With more portable pools in use this summer in backyards across the country, the City of Côte Saint-Luc wants the public to be aware of the dangers of drownings and take action to minimize the risk.
“Portable pools are a low-cost and easy-to-set-up alternative to in-ground pools, however many parents may underestimate the potential risks,” Mayor Mitchell Brownstein said. “By taking a few precautions, parents and caregivers can help children remain safe.”
Portable pools include wading pools, inflatable pools and soft-sided, self-rising pools. They are sometimes referred to as kiddie pools. The following actions can minimize the drowning risk associated with portable swimming pools:
- Only allow children to be in the pool area when an adult is present to supervise.
- Empty portable pools immediately after use.
- Place the pool inside a fenced-in area of the yard.
- Use door locks and alarms to prevent children from going from the house into the pool area without an adult.
Quebec pool safety laws state if the pool water is 60 cm (2 feet) or more in depth, fencing is required. The City of Côte Saint-Luc only gives permits for permanent pools, but recommends people keep portable pools covered or fenced when not in use.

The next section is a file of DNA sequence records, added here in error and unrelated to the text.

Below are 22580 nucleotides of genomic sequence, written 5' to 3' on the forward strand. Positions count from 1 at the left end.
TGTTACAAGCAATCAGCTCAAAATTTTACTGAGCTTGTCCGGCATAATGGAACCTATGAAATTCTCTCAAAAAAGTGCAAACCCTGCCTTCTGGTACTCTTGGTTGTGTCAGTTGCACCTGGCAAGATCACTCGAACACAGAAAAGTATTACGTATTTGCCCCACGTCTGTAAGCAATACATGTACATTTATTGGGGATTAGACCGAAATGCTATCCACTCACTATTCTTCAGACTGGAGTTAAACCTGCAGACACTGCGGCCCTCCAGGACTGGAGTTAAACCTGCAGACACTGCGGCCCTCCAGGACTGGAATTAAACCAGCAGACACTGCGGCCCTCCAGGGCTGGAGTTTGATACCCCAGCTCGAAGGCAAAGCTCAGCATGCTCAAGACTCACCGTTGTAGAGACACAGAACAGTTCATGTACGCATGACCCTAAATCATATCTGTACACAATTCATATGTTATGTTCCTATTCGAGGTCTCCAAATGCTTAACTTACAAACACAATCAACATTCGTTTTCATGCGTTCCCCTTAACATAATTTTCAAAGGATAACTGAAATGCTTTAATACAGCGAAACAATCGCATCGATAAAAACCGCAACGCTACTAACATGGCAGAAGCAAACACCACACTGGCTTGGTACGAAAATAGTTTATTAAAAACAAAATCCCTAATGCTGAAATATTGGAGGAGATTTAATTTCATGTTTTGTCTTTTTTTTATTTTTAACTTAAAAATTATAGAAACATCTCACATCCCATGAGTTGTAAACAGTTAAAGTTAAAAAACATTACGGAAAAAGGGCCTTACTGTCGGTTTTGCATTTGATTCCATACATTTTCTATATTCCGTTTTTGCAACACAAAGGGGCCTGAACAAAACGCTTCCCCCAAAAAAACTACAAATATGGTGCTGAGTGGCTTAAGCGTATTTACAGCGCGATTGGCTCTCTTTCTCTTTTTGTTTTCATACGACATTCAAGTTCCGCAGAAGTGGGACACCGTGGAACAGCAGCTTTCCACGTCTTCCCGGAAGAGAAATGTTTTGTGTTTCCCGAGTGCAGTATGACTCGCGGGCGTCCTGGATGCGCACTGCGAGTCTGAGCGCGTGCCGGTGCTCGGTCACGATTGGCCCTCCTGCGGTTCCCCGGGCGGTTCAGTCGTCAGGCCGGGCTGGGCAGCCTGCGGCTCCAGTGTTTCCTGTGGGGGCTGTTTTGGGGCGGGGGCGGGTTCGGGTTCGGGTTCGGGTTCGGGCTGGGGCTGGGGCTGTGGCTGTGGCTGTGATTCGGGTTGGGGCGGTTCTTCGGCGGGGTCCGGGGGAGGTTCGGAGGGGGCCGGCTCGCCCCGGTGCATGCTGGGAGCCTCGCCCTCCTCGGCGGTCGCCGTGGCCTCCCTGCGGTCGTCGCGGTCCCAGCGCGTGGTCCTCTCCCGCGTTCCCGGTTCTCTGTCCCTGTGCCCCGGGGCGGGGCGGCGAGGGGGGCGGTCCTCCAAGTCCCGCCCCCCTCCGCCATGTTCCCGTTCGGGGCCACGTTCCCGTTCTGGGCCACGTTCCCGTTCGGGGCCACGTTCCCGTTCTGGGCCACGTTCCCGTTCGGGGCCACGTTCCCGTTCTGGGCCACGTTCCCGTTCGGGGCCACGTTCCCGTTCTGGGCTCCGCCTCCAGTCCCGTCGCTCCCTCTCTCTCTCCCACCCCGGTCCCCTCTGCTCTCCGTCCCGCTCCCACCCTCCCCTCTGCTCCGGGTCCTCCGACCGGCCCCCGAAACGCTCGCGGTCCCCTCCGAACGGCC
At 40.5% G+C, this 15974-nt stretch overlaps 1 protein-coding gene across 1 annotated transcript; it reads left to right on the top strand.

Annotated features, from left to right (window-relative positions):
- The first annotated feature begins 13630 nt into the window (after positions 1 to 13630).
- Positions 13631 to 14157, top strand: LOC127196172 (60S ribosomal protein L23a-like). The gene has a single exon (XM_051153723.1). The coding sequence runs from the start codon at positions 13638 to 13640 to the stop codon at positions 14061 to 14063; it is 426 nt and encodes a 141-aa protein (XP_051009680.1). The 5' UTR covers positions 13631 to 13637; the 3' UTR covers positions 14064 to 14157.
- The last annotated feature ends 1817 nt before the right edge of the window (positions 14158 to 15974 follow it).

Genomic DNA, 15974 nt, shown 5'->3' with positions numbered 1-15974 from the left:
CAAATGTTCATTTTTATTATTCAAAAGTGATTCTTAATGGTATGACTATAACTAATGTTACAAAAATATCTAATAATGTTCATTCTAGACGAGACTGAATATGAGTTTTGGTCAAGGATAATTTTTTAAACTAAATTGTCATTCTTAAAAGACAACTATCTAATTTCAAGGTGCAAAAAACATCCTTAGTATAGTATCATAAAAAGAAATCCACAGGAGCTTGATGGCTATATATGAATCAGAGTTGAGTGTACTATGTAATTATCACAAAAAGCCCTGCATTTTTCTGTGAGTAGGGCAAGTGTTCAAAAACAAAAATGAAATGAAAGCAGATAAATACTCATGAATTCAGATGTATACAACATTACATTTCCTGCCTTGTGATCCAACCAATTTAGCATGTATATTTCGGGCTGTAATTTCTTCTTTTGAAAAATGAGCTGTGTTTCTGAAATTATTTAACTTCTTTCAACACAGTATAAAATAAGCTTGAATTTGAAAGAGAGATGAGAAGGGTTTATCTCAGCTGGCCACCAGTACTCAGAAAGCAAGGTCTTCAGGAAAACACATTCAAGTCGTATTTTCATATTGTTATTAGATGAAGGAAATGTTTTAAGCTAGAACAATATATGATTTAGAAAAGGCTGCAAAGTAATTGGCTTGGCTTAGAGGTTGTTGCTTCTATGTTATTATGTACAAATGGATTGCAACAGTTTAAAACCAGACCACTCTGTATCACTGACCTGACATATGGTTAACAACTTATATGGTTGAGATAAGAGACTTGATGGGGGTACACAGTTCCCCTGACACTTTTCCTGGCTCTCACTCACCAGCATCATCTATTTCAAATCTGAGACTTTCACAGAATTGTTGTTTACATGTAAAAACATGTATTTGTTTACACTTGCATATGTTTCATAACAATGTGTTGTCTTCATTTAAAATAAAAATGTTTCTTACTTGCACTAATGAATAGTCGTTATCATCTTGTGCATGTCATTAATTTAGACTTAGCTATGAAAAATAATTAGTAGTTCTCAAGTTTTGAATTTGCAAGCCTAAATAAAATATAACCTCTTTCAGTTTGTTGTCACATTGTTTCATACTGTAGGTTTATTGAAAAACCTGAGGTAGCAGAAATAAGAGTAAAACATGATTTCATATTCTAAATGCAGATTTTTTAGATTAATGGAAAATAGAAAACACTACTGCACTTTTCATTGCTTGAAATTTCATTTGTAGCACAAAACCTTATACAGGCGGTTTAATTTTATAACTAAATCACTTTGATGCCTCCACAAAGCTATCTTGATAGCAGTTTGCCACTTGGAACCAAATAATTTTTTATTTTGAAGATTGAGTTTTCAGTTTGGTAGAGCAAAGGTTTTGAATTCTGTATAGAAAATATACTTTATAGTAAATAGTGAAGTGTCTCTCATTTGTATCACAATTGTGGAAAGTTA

In addition to drowning risks of portable swimming pools, the Centers for Disease Control and Prevention warns of the spread of recreational water illnesses, or RWIs, which can spread by swallowing or having contact with contaminated recreational water. These illnesses are caused by germs such as Cryptosporidium, E. coli O157:H7, and Shigella. The CDC recommends that you drain or empty the pool, then clean the pool and allow it to dry. Once the pool is completely dry, leave it in the sun for at least four hours. Medium and larger-sized inflatable and plastic pools that cannot be emptied daily should have filters and appropriate disinfection systems that meet the same codes and requirements as full-sized swimming pools.